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I'd like to use FactoryBeans and scopes together. Specifically, I'd like the object created and returned by a FactoryBean to be placed into a specified (perhaps custom) scope. The issue is that doing the following:

<bean class="x.y.z.TestFactoryBean" scope="test" />

Results in the FactoryBean itself being scoped, and has somewhat unpredictable behaviour on the object created by the factory. I understand why this is; the factory itself is a first-class spring-managed bean, and has its own lifecycle. However, I can't find a way to specify that the object returned from the factory should itself be scoped.

On the other hand, this does exactly what I want (as long as TestFactoryBean does NOT implement the FactoryBean interface):

<bean class="x.y.z.TestFactoryBean" name="testFactory">
<bean class="x.y.z.TestBean" factory-bean="testFactory" 
      factory-method="getObject" scope="test" />

So the real question is, how can I make Spring behave like it does for the 2nd example above, but using real FactoryBeans?

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2 Answers 2

up vote 5 down vote accepted

You can't easily use a custom scope on a bean returned from a FactoryBean.

From Spring's Java documentation:

FactoryBeans can support singletons and prototypes

If you want the FactoryBean's returned bean to have the prototype scope, then you must implement the isSingleton() method like this:

public class TestFactoryBean implements FactoryBean<TestBean> {

  // the rest of the required methods are removed for simplicity reasons..

  public boolean isSingleton() {
        return false;
    }
}

To support a custom scope, you have to implement the logic yourself and it will not be very intuitive, since the FactoryBean only provides the isSingleton() method. I will rather recommend using another solution than FactoryBean for beans with custom scope.

Hope this helps!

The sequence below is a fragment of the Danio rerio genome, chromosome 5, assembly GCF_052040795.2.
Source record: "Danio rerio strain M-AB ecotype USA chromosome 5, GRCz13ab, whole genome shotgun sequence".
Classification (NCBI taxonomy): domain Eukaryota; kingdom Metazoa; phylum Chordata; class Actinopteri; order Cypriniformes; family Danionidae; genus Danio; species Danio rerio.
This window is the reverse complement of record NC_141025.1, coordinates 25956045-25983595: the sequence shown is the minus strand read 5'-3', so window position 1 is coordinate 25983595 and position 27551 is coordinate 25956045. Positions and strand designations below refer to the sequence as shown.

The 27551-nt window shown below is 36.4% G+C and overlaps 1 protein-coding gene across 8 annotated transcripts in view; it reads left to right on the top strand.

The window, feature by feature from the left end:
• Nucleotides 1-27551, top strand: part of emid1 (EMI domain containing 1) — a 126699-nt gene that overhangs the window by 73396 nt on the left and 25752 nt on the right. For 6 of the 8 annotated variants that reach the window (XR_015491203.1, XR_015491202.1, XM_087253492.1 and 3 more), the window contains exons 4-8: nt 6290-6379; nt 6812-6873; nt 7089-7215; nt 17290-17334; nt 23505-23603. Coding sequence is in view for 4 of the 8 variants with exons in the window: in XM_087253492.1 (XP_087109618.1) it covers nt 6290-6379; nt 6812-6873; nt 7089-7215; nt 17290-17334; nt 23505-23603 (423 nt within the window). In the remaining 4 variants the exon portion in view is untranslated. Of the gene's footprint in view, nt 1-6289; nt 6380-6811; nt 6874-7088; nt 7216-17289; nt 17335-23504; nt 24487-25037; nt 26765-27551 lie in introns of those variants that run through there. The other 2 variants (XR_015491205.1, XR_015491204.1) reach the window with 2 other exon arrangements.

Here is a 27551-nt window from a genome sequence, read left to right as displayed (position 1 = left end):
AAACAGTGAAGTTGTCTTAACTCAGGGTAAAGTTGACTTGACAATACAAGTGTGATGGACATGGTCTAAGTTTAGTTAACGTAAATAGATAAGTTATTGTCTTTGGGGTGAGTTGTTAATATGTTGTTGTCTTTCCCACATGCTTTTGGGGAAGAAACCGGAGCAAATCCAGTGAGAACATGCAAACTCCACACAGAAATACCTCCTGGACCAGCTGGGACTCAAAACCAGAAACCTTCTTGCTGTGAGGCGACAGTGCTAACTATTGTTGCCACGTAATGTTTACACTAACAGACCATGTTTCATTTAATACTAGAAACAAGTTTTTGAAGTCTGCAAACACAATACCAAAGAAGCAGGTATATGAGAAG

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1  
you can customize pretty much everything in spring, so I guess it is possible somehow, but it will probably involve some very deep digging (using a custom applicationcontext) or something like that. but I'm guessing here –  Sean Patrick Floyd May 17 '10 at 19:42
    
I agree and have updated my answer. –  Espen May 25 '10 at 19:01

I solved the same issue using custom holder bean.

Factory bean:

@Component
@Configurable()
public class EventBusFactory implements FactoryBean<EventBus> {
    @Override
    public EventBus getObject() throws Exception {
        return new SimpleEventBus();
    }

    @Override
    public Class<?> getObjectType() {
        return EventBus.class;
    }

    @Override
    public boolean isSingleton() {
        return false;
    }
}

Bean holder:

@Configurable
@Component
@Scope("session")
public class EventBusHolder {

    @Autowired
    private EventBus eventBus;

    public EventBus getEventBus() {
        return eventBus;
    }

    public void setEventBus(EventBus eventBus) {
        this.eventBus = eventBus;
    }
}

And then I use holder instead of the required entity.

@Component
@Configurable
@Scope("session")
public class UicPlaceController extends PlaceController {

    @Autowired
    public UicPlaceController(EventBusHolder eventBus) {
        super(eventBus.getEventBus());
    }
    ...
 }

The solution looks a little bit ugly, but still, it solves the issue.

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I guess that this work with Holder can be improved, but for now it works me. –  uthark Dec 30 '11 at 5:19

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